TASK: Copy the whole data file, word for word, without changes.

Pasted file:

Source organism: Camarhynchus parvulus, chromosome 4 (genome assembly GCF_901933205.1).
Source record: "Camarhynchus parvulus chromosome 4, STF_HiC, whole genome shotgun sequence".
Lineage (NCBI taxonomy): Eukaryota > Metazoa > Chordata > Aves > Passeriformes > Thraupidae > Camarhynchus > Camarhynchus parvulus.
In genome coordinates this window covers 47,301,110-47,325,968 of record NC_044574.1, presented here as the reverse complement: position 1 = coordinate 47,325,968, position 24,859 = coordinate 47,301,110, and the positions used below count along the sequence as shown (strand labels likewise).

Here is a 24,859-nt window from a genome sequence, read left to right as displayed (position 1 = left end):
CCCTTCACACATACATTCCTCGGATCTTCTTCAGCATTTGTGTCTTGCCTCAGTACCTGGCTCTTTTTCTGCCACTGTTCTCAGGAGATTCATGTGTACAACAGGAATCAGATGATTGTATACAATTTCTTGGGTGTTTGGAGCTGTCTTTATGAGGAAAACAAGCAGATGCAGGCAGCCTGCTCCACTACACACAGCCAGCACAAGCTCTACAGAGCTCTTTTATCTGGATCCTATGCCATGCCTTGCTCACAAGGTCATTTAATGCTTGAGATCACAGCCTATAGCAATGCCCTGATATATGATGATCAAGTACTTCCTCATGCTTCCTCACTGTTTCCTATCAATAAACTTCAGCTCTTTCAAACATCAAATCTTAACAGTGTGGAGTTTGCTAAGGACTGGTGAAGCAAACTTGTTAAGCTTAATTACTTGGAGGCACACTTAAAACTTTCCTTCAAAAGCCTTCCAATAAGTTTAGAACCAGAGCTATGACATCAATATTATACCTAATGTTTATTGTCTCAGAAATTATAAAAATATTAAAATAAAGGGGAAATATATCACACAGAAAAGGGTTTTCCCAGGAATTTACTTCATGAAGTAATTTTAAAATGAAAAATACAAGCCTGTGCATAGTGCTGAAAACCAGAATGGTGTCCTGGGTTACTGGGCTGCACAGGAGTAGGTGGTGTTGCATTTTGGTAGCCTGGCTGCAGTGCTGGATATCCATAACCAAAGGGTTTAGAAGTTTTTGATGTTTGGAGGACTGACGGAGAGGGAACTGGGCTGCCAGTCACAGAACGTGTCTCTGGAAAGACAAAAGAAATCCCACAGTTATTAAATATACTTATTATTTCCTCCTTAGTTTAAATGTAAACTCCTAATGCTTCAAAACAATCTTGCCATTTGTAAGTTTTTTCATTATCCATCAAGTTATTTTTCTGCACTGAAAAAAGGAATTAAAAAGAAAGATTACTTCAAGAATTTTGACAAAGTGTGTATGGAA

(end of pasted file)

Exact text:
Source organism: Camarhynchus parvulus, chromosome 4 (genome assembly GCF_901933205.1).
Source record: "Camarhynchus parvulus chromosome 4, STF_HiC, whole genome shotgun sequence".
Lineage (NCBI taxonomy): Eukaryota > Metazoa > Chordata > Aves > Passeriformes > Thraupidae > Camarhynchus > Camarhynchus parvulus.
In genome coordinates this window covers 47,301,110-47,325,968 of record NC_044574.1, presented here as the reverse complement: position 1 = coordinate 47,325,968, position 24,859 = coordinate 47,301,110, and the positions used below count along the sequence as shown (strand labels likewise).

Here is a 24,859-nt window from a genome sequence, read left to right as displayed (position 1 = left end):
CCCTTCACACATACATTCCTCGGATCTTCTTCAGCATTTGTGTCTTGCCTCAGTACCTGGCTCTTTTTCTGCCACTGTTCTCAGGAGATTCATGTGTACAACAGGAATCAGATGATTGTATACAATTTCTTGGGTGTTTGGAGCTGTCTTTATGAGGAAAACAAGCAGATGCAGGCAGCCTGCTCCACTACACACAGCCAGCACAAGCTCTACAGAGCTCTTTTATCTGGATCCTATGCCATGCCTTGCTCACAAGGTCATTTAATGCTTGAGATCACAGCCTATAGCAATGCCCTGATATATGATGATCAAGTACTTCCTCATGCTTCCTCACTGTTTCCTATCAATAAACTTCAGCTCTTTCAAACATCAAATCTTAACAGTGTGGAGTTTGCTAAGGACTGGTGAAGCAAACTTGTTAAGCTTAATTACTTGGAGGCACACTTAAAACTTTCCTTCAAAAGCCTTCCAATAAGTTTAGAACCAGAGCTATGACATCAATATTATACCTAATGTTTATTGTCTCAGAAATTATAAAAATATTAAAATAAAGGGGAAATATATCACACAGAAAAGGGTTTTCCCAGGAATTTACTTCATGAAGTAATTTTAAAATGAAAAATACAAGCCTGTGCATAGTGCTGAAAACCAGAATGGTGTCCTGGGTTACTGGGCTGCACAGGAGTAGGTGGTGTTGCATTTTGGTAGCCTGGCTGCAGTGCTGGATATCCATAACCAAAGGGTTTAGAAGTTTTTGATGTTTGGAGGACTGACGGAGAGGGAACTGGGCTGCCAGTCACAGAACGTGTCTCTGGAAAGACAAAAGAAATCCCACAGTTATTAAATATACTTATTATTTCCTCCTTAGTTTAAATGTAAACTCCTAATGCTTCAAAACAATCTTGCCATTTGTAAGTTTTTTCATTATCCATCAAGTTATTTTTCTGCACTGAAAAAAGGAATTAAAAAGAAAGATTACTTCAAGAATTTTGACAAAGTGTGTATGGAA